Prussia was at that time governed by Frederick William I., "the Great Elector," whose memory is still revered in the country as the founder of its greatness. The mass of his people were Lutherans, but he himself belonged to the Reformed Church, to which his grandfather, the Elector Sigismund, had seceded from political motives. At the Peace of Westphalia, he was the one important German prince who acted as spokesman for the Calvinistic churches, and it was through his efforts they obtained the same legal recognition as the Lutherans. His next endeavour was to make peace between the two Churches within his own dominions. He saw clearly enough the waste of strength and the evil passions caused by their disunion and perpetual controversies, and he is not accused of any unjust bias or partiality towards his own Church, but the times were not then ripe for such an attempt, and he met with little success. In 1662 and 1663 he summoned the leading men of both Churches to a series of conferences on the points of dispute between them, in the hopes of thus arriving at some approximation of opinion, or at least at a declaration that the points of difference were "non-essential." But the result 205 was the precise reverse of the Elector's hopes; the more the doctors argued the farther apart they found themselves. The Calvinism of those days was not of the modified type to which we are accustomed, but advocated what would now be termed "extreme views," while the Lutherans, on the other hand, were very rigid in their own definitions of doctrine, and were in the habit of preaching against the Reformed Church with a scornful and bitter vehemence. Gerhardt, indeed, was not among those who did so; his sermons, as well as his writings, were so free from controversy that many Calvinists attended his services, and his hymns had no greater admirer than the pious Electress Louisa, who herself belonged to the Reformed Church. But the whole cast of his thought was intrinsically anti-Calvinistic: that God is a loving Father over all His creatures, and that Christ died for all men, are the deepest, ever-recurring tones of his theology; and hence he found it impossible to allow that the points of difference between himself and the Reformed Church were "non-essential." From the conferences he at first hoped a great deal; he was diligent in attending them, and drew up most of the statements in explanation or defence of doctrine on the Lutheran side. But the Elector, wearied by the ill-success of these meetings, put a stop to them in 1664, and published an edict requiring the ministers of both communions to abstain from attacking each other's doctrines in the pulpit or elsewhere with harshness or want of charity; and in 1665 he announced his intention of demanding from every beneficed Lutheran clergyman his subscription to a document pledging himself to observe the terms of 206 this edict. This demand at once created the greatest excitement throughout the country, and in many places caused disturbances; for the stricter Lutherans, priests and people alike, regarded it as prohibiting the use of one of the recognised standards of the Lutheran faith, the "Formula Concordia," in which the doctrines of the Reformed Church were condemned in strong terms, and considered it therefore to be an infringement on their legal rights, and an unwarrantable interference on the part of the civil power with the liberty of preaching. Accordingly a great number of the clergy refused to sign, and were deposed; and these were in general strongly supported by their flocks. Nearly the whole of the Berlin clergy took this part, and one of the most resolute among them was Paul Gerhardt, who being very ill at the time, assembled his brethren around his sick-bed, and entreated them to be steadfast in asserting their right to freedom of speech. Such a man's refusal could not be passed over, and early in 1666 he was deprived of his appointment; and when it appeared that many of his congregation were in the habit of resorting to his private house for religious counsel and worship, he was interdicted from performing any function of his office even in private. Of his deprivation he had said to some condoling friends "that it was but a small Berlin sort of martyrdom;" but this last prohibition wounded him deeply, and he had much private sorrow at the same time. Three of his five children had already died in infancy, and now he lost one of his two remaining sons, the child on whose death he wrote his touching hymn,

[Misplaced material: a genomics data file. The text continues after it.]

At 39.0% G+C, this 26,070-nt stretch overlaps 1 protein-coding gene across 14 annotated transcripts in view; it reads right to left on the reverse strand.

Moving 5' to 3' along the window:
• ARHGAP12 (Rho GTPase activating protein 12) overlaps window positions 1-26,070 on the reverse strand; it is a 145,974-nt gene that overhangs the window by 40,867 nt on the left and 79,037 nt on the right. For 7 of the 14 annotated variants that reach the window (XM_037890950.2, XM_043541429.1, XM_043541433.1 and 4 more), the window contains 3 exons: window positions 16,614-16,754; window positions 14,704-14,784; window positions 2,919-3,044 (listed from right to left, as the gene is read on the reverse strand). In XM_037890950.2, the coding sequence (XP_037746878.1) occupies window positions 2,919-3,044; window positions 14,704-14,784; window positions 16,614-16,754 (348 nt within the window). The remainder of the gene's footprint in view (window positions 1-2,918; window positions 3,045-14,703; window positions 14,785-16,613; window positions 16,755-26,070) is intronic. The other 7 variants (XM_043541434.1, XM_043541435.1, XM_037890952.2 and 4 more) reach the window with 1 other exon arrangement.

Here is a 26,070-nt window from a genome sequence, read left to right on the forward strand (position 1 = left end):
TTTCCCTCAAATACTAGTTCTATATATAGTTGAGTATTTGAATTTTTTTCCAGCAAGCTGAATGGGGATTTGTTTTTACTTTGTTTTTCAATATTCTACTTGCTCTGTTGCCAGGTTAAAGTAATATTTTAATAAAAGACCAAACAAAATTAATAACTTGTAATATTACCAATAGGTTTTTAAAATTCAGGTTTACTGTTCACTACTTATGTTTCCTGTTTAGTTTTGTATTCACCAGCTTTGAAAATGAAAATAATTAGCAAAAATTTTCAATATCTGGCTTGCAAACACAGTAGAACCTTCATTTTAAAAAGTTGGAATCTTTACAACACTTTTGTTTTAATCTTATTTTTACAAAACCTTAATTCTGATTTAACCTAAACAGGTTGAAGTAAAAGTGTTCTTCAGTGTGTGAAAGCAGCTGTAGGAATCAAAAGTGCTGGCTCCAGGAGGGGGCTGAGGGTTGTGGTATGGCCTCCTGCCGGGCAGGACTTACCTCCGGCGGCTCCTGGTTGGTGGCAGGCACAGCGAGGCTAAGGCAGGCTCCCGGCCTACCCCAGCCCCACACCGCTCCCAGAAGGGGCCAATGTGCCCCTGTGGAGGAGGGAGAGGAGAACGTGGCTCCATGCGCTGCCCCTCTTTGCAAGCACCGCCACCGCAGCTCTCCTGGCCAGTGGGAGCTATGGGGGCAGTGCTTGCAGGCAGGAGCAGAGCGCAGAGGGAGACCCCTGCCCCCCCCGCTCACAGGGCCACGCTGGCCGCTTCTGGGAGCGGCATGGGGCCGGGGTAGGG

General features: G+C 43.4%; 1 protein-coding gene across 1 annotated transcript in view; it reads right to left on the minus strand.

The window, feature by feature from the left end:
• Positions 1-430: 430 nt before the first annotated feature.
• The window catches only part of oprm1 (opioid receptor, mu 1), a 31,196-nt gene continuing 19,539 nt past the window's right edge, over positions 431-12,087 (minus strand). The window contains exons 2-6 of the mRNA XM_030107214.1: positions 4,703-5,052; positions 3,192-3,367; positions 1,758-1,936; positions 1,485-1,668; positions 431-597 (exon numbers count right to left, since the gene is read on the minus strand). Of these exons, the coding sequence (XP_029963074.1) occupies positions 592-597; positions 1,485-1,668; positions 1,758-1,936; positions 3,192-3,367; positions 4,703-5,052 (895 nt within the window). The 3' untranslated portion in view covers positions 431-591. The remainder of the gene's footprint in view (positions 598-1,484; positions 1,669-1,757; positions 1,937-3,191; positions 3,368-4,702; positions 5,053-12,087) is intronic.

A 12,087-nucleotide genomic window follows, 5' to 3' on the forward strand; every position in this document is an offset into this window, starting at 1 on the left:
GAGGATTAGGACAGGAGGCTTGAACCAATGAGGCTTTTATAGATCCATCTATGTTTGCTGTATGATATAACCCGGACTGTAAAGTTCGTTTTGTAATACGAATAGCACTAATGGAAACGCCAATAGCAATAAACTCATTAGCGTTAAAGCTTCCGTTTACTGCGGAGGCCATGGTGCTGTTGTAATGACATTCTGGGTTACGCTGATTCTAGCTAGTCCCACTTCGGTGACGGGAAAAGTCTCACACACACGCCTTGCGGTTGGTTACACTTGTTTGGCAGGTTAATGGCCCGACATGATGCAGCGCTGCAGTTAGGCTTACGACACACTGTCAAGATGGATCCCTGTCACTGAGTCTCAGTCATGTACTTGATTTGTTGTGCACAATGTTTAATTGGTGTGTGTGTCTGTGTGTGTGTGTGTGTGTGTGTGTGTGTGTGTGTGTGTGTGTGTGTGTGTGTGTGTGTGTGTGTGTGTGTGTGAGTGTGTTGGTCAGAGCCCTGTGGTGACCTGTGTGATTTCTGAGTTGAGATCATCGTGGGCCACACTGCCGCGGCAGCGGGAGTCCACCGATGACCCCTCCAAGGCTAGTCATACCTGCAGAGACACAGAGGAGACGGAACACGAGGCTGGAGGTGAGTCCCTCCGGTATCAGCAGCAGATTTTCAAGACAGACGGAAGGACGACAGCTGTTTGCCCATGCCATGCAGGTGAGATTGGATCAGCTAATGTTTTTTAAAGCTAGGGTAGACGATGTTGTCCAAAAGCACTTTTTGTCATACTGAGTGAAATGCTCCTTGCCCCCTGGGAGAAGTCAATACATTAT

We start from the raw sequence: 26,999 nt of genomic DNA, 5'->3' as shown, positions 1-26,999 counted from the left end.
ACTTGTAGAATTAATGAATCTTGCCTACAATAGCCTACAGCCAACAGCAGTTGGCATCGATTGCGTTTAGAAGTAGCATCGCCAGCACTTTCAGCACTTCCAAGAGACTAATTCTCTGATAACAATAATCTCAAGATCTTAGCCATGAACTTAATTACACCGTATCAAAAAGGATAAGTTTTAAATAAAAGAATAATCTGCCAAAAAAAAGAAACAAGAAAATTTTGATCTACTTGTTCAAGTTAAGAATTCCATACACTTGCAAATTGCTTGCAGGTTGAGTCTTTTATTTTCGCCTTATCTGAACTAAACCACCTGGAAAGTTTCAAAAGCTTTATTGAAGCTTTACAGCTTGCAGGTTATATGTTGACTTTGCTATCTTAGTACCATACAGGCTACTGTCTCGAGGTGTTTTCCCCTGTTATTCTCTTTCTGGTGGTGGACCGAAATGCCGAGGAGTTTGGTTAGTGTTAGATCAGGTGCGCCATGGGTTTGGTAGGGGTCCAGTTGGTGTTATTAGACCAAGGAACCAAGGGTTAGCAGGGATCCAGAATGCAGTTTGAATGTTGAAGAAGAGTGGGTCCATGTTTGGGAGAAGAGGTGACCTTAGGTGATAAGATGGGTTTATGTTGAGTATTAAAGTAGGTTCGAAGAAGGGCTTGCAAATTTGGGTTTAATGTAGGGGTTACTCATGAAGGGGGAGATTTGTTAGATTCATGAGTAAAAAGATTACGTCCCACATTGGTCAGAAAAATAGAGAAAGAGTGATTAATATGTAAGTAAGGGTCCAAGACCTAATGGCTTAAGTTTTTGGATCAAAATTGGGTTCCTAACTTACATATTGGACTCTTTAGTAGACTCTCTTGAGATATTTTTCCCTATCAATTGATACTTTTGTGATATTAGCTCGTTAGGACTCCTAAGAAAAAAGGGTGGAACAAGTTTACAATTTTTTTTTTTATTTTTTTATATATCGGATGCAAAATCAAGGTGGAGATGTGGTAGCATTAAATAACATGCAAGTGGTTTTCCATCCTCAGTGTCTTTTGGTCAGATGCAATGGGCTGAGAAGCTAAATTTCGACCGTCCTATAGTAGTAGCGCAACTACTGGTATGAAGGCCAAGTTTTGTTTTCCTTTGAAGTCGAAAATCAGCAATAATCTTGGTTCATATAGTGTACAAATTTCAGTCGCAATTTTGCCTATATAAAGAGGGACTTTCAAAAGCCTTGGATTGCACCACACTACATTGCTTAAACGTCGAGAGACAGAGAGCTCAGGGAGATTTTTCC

"Thou'rt mine, yes, still Thou art mine own,"


while his wife, worn out by sorrow and anxiety, fell into a long and slow decline. Many of his most beautiful hymns were written at this time, and among others,

"If God be on my side."